Quite frequently I have to crush the hopes and dreams of everyone around me, but I wouldn't have to do that if people understood the process and kept their expectations in check. In some cases, putting the customer first means striking them down before their big, expensive, hopeless project even gets off the ground to avoid a catastrophe. I've had to talk this way to practically everyone at all levels in the company. We might be able to pull a rabbit out of our hat once in a while, but we can't be a magician all the time.

Once you get in a position where literally everyone is counting on you to do a good job or else it's the apocalypse, you just can't afford to waste time on the small stuff anymore. Your entire day will be eaten away by many people who make the same mistakes over and over and continue to want small things done for them. Meanwhile, several ships always seem to be heading straight towards several icebergs, and neither the ships nor the icebergs ever decide to change course.

It's not that we don't care, it's that we can't. And be honest: we shouldn't have to. If you receive instructions from an professional regarding something related to their wheelhouse, that should take precedence over anyone else. Other people might want things to happen a certain way, but that person is always trying to avoid a disaster.

Posted Saturday by mariomguy

IT guys are always dicks


Not all of us are :(

As for the OP:

I've worked with a lot of people, many of whom have had their own approach to dealing with things and generally speaking having a rant at the customer/client/colleague doesnt help anyone. In my experience, having seen others try it, the end result is the person at fault not learning their lesson (because they do it again the next time anyway) and they usually complain to higher ups about how they were treated. Suddenly then the issue moves away from what the customer/client/colleague did wrong and on to what the IT guy's behaviour was like.

My general approach to this sort of thing is to half jokingly point out how this could have all gone very wrong for them if it would take me longer to fix. It keeps me on friendly terms with them and usually they get that I am also making a point of "please don't do this again for your own sake".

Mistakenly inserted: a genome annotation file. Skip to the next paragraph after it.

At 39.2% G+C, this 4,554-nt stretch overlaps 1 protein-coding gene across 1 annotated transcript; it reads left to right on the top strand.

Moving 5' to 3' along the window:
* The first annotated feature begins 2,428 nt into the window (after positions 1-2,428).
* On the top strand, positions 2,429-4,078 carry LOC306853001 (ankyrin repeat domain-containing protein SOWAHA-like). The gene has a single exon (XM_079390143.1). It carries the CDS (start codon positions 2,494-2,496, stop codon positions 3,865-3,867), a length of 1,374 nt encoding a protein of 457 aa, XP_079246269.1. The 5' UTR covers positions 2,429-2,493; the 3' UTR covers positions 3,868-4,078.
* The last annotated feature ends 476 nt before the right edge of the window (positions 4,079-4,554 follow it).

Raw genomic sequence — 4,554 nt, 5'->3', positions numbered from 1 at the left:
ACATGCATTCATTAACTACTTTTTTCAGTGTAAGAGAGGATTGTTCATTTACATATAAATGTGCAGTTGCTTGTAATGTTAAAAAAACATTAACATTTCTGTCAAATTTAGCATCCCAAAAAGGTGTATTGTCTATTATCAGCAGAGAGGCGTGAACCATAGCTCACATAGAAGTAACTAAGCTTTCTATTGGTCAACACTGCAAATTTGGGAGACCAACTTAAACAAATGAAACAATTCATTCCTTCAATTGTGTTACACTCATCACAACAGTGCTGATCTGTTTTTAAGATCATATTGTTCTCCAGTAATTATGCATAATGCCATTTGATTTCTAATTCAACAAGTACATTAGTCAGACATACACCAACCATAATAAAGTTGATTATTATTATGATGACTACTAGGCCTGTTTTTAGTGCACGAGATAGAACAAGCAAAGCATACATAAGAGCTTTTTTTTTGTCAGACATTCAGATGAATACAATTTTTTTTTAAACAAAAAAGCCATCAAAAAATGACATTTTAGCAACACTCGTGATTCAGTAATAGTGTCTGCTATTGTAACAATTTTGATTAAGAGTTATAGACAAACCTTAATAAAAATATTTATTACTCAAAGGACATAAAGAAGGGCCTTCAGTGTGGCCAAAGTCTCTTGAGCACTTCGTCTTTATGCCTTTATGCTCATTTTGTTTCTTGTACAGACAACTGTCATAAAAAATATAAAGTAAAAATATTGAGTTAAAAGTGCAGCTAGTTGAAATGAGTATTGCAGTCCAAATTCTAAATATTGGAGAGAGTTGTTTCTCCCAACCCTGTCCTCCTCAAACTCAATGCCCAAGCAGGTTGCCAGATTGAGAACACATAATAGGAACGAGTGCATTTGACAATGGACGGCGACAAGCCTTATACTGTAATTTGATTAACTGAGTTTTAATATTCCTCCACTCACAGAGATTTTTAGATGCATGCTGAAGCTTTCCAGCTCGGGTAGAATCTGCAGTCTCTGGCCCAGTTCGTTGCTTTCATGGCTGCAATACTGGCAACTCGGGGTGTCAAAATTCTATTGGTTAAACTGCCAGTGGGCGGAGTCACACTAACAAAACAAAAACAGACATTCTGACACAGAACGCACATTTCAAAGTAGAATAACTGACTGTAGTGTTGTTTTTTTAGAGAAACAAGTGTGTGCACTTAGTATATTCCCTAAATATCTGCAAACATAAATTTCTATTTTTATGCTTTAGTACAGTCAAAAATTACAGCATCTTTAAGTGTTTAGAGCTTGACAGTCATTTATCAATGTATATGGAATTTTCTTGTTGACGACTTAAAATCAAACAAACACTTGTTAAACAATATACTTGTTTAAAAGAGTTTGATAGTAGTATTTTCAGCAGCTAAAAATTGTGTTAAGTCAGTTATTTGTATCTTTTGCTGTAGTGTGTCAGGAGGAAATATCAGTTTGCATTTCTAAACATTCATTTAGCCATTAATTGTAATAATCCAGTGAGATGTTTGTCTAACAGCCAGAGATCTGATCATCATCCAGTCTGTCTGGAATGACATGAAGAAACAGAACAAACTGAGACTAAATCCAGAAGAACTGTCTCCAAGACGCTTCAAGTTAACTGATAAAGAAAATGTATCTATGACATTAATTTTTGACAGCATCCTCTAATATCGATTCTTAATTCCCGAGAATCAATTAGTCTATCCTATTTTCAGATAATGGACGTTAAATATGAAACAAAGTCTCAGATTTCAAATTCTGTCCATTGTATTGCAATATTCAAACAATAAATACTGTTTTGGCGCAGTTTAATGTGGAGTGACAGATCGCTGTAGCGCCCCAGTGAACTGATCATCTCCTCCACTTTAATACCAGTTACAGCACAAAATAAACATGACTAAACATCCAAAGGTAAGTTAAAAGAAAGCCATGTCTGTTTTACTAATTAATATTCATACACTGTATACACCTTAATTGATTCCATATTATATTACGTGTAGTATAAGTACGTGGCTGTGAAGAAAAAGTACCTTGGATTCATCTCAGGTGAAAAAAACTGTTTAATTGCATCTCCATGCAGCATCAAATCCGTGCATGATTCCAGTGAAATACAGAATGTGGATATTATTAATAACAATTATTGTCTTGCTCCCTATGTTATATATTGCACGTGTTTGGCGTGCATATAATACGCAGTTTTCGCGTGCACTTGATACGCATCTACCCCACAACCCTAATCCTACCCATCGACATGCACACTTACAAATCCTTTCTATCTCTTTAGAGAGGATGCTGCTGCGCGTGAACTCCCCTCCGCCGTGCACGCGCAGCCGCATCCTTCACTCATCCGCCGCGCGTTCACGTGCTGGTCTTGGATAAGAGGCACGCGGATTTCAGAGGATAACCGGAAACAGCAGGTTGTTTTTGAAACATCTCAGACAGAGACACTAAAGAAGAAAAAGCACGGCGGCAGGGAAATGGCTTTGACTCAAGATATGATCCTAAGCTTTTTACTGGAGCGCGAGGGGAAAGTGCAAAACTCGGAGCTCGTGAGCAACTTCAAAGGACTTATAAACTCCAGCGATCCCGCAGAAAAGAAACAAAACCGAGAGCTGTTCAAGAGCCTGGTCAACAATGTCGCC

I suppose 10+ years of doing this I've kinda just learned to "not care" if they do it (which is different from Mariom's "don't care about your problem" attitude towards it). If it all screws up I have it in writing that I told them to test it in advanced, I have their last-minute response in an email timestamped and I can prove that the work would take as long as I said it would, if it has a knock-on effect on the rest of my work then again I have all the proof I need to show it wasn't my fault.

I just deal with it the best I can and whatevs to the rest.

A lot of IT people just have no people skills though, my current boss amongst them.

Edited Saturday by Moonray
Moonray
 

It's not that we don't care, it's that we can't. And be honest: we shouldn't have to.


The whole point of the job is to care though. It's our responsibility to care whether or not the IT systems work and that includes when someone makes the silly mistake of not testing things.

When a teacher in one of our schools doesn't test something and comes to me last minute saying they really need it. I care that it won't work, I care that this person's plans are going to get flipped upside down if I don't help them out, because ultimately I like these people and don't want to see them fail but also there's a greater responsibility to making sure that their lesson or after-school performance or whatever goes ahead as planned. You don't have to care to fix it, but caring goes a long way toward doing a better all-round job of it.

Or to quote the guy who took a chance on me and hired me as a trainee 10+ years ago instead of a more qualified guy:

"It's easier to teach someone IT skills than it is to fix a broken personality."

Posted Saturday by Moonray
Moonray
 

I agree with @moonray about the caring part.

On my first week my boss told me that I have a guranteed job here until there comes a day where I no longer care to advocate for students. On that day she will be forced to let me go.

Posted Saturday by S.o.h.
S.o.h.
 

My general approach to this sort of thing is to half jokingly point out how this could have all gone very wrong for them if it would take me longer to fix. It keeps me on friendly terms with them and usually they get that I am also making a point of "please don't do this again for your own sake".

I do that too. Problem is the stakes are impossibly high: I've found issues with our system where someone can put down entire sites. There's a team of tech support people to take care of miscellaneous issues here and there, but I'm responsible for the main site configuration. If a serious problem comes to me, it's like total nuclear failure support. Like, our product on a golf course would just stop working and it could take weeks to fix if people do things the wrong way. There just ISN'T room for error.

I suppose 10+ years of doing this I've kinda just learned to "not care" if they do it (which is different from Mariom's "don't care about your problem" attitude towards it).

I didn't say I don't care about the problem, but when it comes to priorities the bigger problems matter more than the smaller ones, to the point where the smaller ones take a very long time to progress.

The whole point of the job is to care though. It's our responsibility to care whether or not the IT systems work and that includes when someone makes the silly mistake of not testing things.